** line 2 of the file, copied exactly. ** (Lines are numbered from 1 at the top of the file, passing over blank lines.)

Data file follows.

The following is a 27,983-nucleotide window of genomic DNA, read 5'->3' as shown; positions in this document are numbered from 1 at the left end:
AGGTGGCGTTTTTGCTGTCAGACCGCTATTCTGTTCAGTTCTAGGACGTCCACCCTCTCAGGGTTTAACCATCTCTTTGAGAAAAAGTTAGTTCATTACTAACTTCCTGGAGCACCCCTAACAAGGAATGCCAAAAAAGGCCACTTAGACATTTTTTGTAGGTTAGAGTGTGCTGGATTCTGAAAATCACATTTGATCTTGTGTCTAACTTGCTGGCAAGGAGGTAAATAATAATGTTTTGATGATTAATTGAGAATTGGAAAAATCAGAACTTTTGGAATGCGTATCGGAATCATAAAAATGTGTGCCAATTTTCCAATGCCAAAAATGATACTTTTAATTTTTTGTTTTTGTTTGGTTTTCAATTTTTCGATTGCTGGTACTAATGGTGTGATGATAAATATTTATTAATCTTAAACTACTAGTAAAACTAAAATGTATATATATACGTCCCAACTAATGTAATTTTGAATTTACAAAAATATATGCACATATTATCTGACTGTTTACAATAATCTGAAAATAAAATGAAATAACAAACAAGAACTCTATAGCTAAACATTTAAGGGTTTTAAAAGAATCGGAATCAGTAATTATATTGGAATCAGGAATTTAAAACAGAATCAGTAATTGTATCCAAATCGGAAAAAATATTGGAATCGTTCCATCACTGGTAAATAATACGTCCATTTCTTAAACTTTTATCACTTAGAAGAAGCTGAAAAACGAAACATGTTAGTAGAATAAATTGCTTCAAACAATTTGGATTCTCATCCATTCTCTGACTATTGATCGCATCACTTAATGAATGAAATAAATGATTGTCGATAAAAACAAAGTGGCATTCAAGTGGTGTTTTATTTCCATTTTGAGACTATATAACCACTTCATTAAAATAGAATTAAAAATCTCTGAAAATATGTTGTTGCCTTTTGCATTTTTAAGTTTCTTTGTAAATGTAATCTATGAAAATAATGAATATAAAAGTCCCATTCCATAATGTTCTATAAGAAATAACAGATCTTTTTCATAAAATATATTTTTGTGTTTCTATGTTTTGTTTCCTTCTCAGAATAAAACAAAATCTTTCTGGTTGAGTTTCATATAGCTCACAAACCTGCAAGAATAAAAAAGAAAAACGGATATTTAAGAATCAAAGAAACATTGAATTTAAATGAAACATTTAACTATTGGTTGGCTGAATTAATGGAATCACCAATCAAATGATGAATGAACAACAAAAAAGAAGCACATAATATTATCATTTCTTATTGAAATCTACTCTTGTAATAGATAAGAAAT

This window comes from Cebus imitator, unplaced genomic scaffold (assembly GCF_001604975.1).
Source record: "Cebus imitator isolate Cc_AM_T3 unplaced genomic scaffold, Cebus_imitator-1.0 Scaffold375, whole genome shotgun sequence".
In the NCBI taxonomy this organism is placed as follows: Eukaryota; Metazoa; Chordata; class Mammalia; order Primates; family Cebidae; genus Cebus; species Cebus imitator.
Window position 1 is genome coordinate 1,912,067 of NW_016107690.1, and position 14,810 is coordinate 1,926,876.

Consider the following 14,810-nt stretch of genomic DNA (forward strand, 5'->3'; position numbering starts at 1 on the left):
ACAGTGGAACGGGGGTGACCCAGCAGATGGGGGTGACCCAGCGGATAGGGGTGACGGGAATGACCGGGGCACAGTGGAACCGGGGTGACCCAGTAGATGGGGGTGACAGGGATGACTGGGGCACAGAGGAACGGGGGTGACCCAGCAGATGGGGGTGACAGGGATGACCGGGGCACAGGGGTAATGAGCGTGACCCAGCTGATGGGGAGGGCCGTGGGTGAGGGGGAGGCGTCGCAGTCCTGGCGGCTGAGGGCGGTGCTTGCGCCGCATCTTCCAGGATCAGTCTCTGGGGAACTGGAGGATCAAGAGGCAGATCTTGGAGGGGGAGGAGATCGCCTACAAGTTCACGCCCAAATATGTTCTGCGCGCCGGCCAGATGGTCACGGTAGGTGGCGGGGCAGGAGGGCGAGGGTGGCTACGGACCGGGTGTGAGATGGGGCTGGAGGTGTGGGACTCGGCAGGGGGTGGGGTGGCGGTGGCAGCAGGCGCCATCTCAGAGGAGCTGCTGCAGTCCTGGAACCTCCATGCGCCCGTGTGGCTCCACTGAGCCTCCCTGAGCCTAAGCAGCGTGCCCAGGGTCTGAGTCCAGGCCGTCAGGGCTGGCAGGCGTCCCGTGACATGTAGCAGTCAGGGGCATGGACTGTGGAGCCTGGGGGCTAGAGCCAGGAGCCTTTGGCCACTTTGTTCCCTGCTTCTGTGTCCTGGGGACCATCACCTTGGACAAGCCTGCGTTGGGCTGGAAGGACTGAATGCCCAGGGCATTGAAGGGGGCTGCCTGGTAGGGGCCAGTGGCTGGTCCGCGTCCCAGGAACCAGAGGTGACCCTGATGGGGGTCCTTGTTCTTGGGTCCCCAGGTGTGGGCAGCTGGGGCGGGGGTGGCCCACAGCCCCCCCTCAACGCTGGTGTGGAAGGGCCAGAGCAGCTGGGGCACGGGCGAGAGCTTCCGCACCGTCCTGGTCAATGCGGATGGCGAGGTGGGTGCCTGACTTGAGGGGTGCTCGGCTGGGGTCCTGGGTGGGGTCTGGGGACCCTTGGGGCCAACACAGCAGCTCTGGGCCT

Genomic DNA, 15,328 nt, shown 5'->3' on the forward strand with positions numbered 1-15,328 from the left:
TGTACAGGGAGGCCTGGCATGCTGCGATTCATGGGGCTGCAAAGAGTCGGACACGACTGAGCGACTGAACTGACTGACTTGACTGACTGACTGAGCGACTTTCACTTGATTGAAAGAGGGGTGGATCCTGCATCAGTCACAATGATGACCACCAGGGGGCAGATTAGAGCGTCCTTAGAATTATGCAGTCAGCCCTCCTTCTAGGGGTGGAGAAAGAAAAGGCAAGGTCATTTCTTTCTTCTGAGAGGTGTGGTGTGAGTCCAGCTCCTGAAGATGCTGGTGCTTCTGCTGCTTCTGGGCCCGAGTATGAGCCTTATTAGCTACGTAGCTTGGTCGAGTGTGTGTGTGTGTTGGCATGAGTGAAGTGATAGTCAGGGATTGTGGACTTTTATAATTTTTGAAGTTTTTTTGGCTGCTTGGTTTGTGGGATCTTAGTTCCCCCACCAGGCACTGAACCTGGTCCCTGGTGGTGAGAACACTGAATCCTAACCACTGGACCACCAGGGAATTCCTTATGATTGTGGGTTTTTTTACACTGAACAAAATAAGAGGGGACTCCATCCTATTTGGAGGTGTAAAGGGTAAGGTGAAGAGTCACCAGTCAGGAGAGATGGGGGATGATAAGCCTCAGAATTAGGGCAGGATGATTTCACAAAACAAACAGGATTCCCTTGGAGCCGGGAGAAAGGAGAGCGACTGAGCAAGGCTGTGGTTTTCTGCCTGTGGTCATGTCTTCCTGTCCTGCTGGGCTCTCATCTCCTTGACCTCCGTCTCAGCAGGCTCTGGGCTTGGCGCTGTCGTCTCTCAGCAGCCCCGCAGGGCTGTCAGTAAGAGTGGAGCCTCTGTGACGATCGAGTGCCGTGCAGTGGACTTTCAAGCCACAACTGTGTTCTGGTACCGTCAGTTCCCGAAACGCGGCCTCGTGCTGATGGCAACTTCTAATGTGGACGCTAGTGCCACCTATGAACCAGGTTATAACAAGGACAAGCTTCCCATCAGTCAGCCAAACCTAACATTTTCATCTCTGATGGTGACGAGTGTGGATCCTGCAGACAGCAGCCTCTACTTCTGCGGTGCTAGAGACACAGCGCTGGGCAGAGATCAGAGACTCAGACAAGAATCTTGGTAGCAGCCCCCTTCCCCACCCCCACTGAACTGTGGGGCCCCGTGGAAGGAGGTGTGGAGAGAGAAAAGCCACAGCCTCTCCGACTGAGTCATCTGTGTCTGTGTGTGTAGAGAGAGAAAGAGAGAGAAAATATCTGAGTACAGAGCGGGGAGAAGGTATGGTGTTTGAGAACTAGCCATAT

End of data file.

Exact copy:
AGGTGGCGTTTTTGCTGTCAGACCGCTATTCTGTTCAGTTCTAGGACGTCCACCCTCTCAGGGTTTAACCATCTCTTTGAGAAAAAGTTAGTTCATTACTAACTTCCTGGAGCACCCCTAACAAGGAATGCCAAAAAAGGCCACTTAGACATTTTTTGTAGGTTAGAGTGTGCTGGATTCTGAAAATCACATTTGATCTTGTGTCTAACTTGCTGGCAAGGAGGTAAATAATAATGTTTTGATGATTAATTGAGAATTGGAAAAATCAGAACTTTTGGAATGCGTATCGGAATCATAAAAATGTGTGCCAATTTTCCAATGCCAAAAATGATACTTTTAATTTTTTGTTTTTGTTTGGTTTTCAATTTTTCGATTGCTGGTACTAATGGTGTGATGATAAATATTTATTAATCTTAAACTACTAGTAAAACTAAAATGTATATATATACGTCCCAACTAATGTAATTTTGAATTTACAAAAATATATGCACATATTATCTGACTGTTTACAATAATCTGAAAATAAAATGAAATAACAAACAAGAACTCTATAGCTAAACATTTAAGGGTTTTAAAAGAATCGGAATCAGTAATTATATTGGAATCAGGAATTTAAAACAGAATCAGTAATTGTATCCAAATCGGAAAAAATATTGGAATCGTTCCATCACTGGTAAATAATACGTCCATTTCTTAAACTTTTATCACTTAGAAGAAGCTGAAAAACGAAACATGTTAGTAGAATAAATTGCTTCAAACAATTTGGATTCTCATCCATTCTCTGACTATTGATCGCATCACTTAATGAATGAAATAAATGATTGTCGATAAAAACAAAGTGGCATTCAAGTGGTGTTTTATTTCCATTTTGAGACTATATAACCACTTCATTAAAATAGAATTAAAAATCTCTGAAAATATGTTGTTGCCTTTTGCATTTTTAAGTTTCTTTGTAAATGTAATCTATGAAAATAATGAATATAAAAGTCCCATTCCATAATGTTCTATAAGAAATAACAGATCTTTTTCATAAAATATATTTTTGTGTTTCTATGTTTTGTTTCCTTCTCAGAATAAAACAAAATCTTTCTGGTTGAGTTTCATATAGCTCACAAACCTGCAAGAATAAAAAAGAAAAACGGATATTTAAGAATCAAAGAAACATTGAATTTAAATGAAACATTTAACTATTGGTTGGCTGAATTAATGGAATCACCAATCAAATGATGAATGAACAACAAAAAAGAAGCACATAATATTATCATTTCTTATTGAAATCTACTCTTGTAATAGATAAGAAAT